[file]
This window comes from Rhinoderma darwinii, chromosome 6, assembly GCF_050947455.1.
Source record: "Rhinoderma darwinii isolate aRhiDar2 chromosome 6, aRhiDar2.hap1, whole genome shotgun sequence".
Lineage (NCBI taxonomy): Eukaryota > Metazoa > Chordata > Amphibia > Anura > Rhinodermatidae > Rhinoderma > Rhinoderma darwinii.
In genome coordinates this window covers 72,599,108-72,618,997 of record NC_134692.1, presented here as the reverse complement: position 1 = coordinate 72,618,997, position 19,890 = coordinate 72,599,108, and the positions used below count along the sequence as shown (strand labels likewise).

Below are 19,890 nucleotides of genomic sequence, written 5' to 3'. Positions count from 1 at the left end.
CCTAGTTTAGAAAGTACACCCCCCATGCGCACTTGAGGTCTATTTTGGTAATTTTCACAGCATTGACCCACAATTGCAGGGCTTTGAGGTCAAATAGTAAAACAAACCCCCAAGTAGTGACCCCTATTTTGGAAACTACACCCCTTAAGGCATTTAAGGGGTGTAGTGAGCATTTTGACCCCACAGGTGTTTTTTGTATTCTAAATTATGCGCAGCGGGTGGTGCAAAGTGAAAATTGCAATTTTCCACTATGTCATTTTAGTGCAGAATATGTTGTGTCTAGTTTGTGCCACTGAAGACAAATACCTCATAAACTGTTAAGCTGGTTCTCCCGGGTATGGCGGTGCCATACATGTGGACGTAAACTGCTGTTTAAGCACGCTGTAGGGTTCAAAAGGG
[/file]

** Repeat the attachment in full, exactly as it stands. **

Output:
This window comes from Rhinoderma darwinii, chromosome 6, assembly GCF_050947455.1.
Source record: "Rhinoderma darwinii isolate aRhiDar2 chromosome 6, aRhiDar2.hap1, whole genome shotgun sequence".
Lineage (NCBI taxonomy): Eukaryota > Metazoa > Chordata > Amphibia > Anura > Rhinodermatidae > Rhinoderma > Rhinoderma darwinii.
In genome coordinates this window covers 72,599,108-72,618,997 of record NC_134692.1, presented here as the reverse complement: position 1 = coordinate 72,618,997, position 19,890 = coordinate 72,599,108, and the positions used below count along the sequence as shown (strand labels likewise).

Below are 19,890 nucleotides of genomic sequence, written 5' to 3'. Positions count from 1 at the left end.
CCTAGTTTAGAAAGTACACCCCCCATGCGCACTTGAGGTCTATTTTGGTAATTTTCACAGCATTGACCCACAATTGCAGGGCTTTGAGGTCAAATAGTAAAACAAACCCCCAAGTAGTGACCCCTATTTTGGAAACTACACCCCTTAAGGCATTTAAGGGGTGTAGTGAGCATTTTGACCCCACAGGTGTTTTTTGTATTCTAAATTATGCGCAGCGGGTGGTGCAAAGTGAAAATTGCAATTTTCCACTATGTCATTTTAGTGCAGAATATGTTGTGTCTAGTTTGTGCCACTGAAGACAAATACCTCATAAACTGTTAAGCTGGTTCTCCCGGGTATGGCGGTGCCATACATGTGGACGTAAACTGCTGTTTAAGCACGCTGTAGGGTTCAAAAGGG